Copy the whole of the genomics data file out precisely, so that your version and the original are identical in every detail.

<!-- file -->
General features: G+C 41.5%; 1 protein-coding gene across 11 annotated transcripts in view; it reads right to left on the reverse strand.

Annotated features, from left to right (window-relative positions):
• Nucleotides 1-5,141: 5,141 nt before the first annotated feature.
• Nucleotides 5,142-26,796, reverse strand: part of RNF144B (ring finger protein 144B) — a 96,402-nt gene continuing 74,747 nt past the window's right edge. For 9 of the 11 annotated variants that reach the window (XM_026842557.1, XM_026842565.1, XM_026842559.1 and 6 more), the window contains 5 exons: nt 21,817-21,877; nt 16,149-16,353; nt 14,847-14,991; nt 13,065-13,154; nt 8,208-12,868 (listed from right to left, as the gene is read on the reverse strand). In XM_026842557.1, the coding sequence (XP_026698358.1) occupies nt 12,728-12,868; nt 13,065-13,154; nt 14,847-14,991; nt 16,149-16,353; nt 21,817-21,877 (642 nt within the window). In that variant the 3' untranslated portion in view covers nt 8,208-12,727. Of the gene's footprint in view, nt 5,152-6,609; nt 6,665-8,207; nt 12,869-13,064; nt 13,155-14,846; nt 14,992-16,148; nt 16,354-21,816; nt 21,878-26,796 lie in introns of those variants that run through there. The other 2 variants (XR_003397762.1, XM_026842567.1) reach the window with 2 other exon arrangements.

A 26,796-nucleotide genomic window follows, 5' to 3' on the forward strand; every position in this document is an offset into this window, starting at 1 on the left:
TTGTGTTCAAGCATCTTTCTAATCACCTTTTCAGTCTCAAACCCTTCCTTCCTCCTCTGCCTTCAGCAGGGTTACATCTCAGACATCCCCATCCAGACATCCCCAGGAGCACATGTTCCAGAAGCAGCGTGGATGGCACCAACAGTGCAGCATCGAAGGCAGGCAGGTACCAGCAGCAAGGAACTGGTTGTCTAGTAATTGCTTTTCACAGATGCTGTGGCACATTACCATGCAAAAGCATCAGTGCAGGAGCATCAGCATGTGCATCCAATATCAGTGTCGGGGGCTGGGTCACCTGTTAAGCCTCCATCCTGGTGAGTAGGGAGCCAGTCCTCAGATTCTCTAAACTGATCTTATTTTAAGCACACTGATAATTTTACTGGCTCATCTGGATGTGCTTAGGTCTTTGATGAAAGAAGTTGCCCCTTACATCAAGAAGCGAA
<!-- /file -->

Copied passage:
General features: G+C 41.5%; 1 protein-coding gene across 11 annotated transcripts in view; it reads right to left on the reverse strand.

Annotated features, from left to right (window-relative positions):
• Nucleotides 1-5,141: 5,141 nt before the first annotated feature.
• Nucleotides 5,142-26,796, reverse strand: part of RNF144B (ring finger protein 144B) — a 96,402-nt gene continuing 74,747 nt past the window's right edge. For 9 of the 11 annotated variants that reach the window (XM_026842557.1, XM_026842565.1, XM_026842559.1 and 6 more), the window contains 5 exons: nt 21,817-21,877; nt 16,149-16,353; nt 14,847-14,991; nt 13,065-13,154; nt 8,208-12,868 (listed from right to left, as the gene is read on the reverse strand). In XM_026842557.1, the coding sequence (XP_026698358.1) occupies nt 12,728-12,868; nt 13,065-13,154; nt 14,847-14,991; nt 16,149-16,353; nt 21,817-21,877 (642 nt within the window). In that variant the 3' untranslated portion in view covers nt 8,208-12,727. Of the gene's footprint in view, nt 5,152-6,609; nt 6,665-8,207; nt 12,869-13,064; nt 13,155-14,846; nt 14,992-16,148; nt 16,354-21,816; nt 21,878-26,796 lie in introns of those variants that run through there. The other 2 variants (XR_003397762.1, XM_026842567.1) reach the window with 2 other exon arrangements.

A 26,796-nucleotide genomic window follows, 5' to 3' on the forward strand; every position in this document is an offset into this window, starting at 1 on the left:
TTGTGTTCAAGCATCTTTCTAATCACCTTTTCAGTCTCAAACCCTTCCTTCCTCCTCTGCCTTCAGCAGGGTTACATCTCAGACATCCCCATCCAGACATCCCCAGGAGCACATGTTCCAGAAGCAGCGTGGATGGCACCAACAGTGCAGCATCGAAGGCAGGCAGGTACCAGCAGCAAGGAACTGGTTGTCTAGTAATTGCTTTTCACAGATGCTGTGGCACATTACCATGCAAAAGCATCAGTGCAGGAGCATCAGCATGTGCATCCAATATCAGTGTCGGGGGCTGGGTCACCTGTTAAGCCTCCATCCTGGTGAGTAGGGAGCCAGTCCTCAGATTCTCTAAACTGATCTTATTTTAAGCACACTGATAATTTTACTGGCTCATCTGGATGTGCTTAGGTCTTTGATGAAAGAAGTTGCCCCTTACATCAAGAAGCGAA